Kelly Rowland forges her own path with her third solo album Here I Am, hitting stores today. The Destiny’s Child diva calls upon hitmakers Rico Love, Tricky Stewart, Jim Jonsin, Rodney Jerkins, and RedOne, as well as Big Sean (“Lay It on Me”) and Lil Wayne (“Motivation”) for the collection of R&B-dance tracks. Did Kelly sing her way into the good graces of her critics? Find out below.
Entertainment Weekly: Her third solo album, Here I Am, proves that Ms. Rowland is doing just fine on her own, thank you; it’s a solid if unambitious set of medium-hot finger snappers highlighted by the lusciously slinky top 20 hit “Motivation” and the robo-groove of “I’m Dat Chick,” on which she brags, “Yeah, I be the one that they love to mention.” If she learns to take a few more risks, that may just end up being true. B
USA Today: As it turns out, Here I Am is something both safer and cannier than that. Capitalizing on her successful collaboration with producer/DJ David Guetta—with whom she teamed two years ago on the international dance hit “When Love Takes Over”—Rowland emphasizes electro-savvy grooves and sleekly sensual production over introspection or chutzpah. 2.5/4
The New York Times: But Here I Am is something much more confident and more surprising. It’s a chewy and moody R&B album on which Ms. Rowland sounds assured and vital. Or, at minimum, is made to sound that way.
Los Angeles Times: She does herself no favors by choosing consistently bland material, and her third album does nothing to dispel the sense that Rowland should be more selective. There’s a deflated, defensive quality to Here I Am, starting with the lead track, “I’m Dat Chick.” 1/4
The Washington Post: Her third solo album, the perfectly likable, club-centric R&B outing Here I Am, won’t convince anyone that Rowland has a personality, but luckily for her, she no longer needs one: Call it the Attack of the Rihanna Clones, but these days killer beats and a flat affect trump all. Rowland, free of the need to actually be interesting, makes the most of it.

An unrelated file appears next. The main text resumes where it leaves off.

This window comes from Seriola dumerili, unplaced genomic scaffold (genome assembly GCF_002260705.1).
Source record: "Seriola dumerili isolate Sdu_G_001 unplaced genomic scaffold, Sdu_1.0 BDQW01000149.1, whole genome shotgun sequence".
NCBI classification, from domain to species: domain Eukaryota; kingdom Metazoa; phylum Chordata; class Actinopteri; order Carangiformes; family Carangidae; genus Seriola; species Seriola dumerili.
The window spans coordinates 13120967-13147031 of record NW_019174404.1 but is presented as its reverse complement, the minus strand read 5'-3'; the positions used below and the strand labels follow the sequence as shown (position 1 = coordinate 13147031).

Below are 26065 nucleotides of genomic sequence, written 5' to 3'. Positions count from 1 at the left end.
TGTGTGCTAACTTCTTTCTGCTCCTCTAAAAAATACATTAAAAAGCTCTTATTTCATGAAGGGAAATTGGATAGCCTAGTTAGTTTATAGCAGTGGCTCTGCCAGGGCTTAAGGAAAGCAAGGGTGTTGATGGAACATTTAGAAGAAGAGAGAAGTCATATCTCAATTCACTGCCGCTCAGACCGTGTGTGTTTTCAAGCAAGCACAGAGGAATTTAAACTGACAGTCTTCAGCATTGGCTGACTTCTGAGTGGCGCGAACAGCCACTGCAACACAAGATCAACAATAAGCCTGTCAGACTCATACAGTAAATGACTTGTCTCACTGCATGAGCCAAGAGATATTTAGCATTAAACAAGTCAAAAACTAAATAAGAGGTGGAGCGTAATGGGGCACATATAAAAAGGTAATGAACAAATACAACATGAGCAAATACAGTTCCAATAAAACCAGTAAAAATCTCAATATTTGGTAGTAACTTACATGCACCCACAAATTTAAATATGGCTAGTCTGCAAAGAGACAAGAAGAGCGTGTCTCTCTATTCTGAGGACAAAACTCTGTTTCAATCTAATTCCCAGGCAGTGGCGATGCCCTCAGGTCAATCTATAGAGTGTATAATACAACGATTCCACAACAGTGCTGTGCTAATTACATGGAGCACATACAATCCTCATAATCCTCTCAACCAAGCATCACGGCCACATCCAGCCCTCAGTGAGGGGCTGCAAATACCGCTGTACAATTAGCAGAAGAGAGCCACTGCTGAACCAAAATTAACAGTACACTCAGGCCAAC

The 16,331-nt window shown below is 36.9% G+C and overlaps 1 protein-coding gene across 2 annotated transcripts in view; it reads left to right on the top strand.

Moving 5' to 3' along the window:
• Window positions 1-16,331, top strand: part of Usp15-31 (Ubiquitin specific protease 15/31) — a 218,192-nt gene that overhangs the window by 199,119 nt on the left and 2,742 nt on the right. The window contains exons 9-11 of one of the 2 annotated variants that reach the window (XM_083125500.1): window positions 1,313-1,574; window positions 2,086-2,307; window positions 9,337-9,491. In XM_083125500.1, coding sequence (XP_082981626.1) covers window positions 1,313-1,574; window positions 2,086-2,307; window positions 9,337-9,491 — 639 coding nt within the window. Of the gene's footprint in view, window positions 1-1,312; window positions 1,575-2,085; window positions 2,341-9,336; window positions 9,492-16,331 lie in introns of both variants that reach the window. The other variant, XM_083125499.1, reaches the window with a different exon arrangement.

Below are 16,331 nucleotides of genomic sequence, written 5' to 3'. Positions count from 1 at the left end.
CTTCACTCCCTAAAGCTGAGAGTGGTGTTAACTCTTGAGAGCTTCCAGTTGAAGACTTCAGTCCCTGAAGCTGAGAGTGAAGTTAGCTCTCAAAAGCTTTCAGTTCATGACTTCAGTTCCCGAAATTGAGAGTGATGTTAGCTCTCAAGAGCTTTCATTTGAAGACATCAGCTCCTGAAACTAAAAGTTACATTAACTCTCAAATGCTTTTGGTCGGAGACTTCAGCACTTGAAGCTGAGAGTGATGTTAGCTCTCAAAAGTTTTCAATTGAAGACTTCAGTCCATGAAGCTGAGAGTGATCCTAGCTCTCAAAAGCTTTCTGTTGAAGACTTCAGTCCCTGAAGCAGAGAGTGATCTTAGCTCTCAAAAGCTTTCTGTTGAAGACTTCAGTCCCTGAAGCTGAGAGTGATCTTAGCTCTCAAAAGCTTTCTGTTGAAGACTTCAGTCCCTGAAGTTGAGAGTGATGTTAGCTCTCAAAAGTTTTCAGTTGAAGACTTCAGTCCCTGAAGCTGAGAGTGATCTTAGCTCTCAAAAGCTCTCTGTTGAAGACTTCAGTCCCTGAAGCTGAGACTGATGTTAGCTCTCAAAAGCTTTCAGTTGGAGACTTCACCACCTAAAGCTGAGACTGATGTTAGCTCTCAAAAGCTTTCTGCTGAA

The Boston Globe: Since Rowland is trying to define her singularity here, it probably would have been wiser to move away from a rote ballad like “Keep It Between Us” and some diagramed arrangements that feature hot MCs like Big Sean or Lil Playy putting punctuations on lyrics. They sound like new iterations of the formula set out for many other female pop and R&B artists.
San Francisco Chronicle: It’s no surprise to find that her third solo album is an unremarkable, pedestrian pastiche of current R&B radio, jumping from unconvincing self-affirmation anthems (“I’m Dat Chick”) to hopelessly submissive hip-hop cuts (“Lay It on Me”). The material exhibits none of the depth or silky sheen of her former outfit or its breakout leader, but instead settles for something a little more crass that not even the outstanding “Motivation,” the hit collaboration with Lil Wayne, can repair. 1/4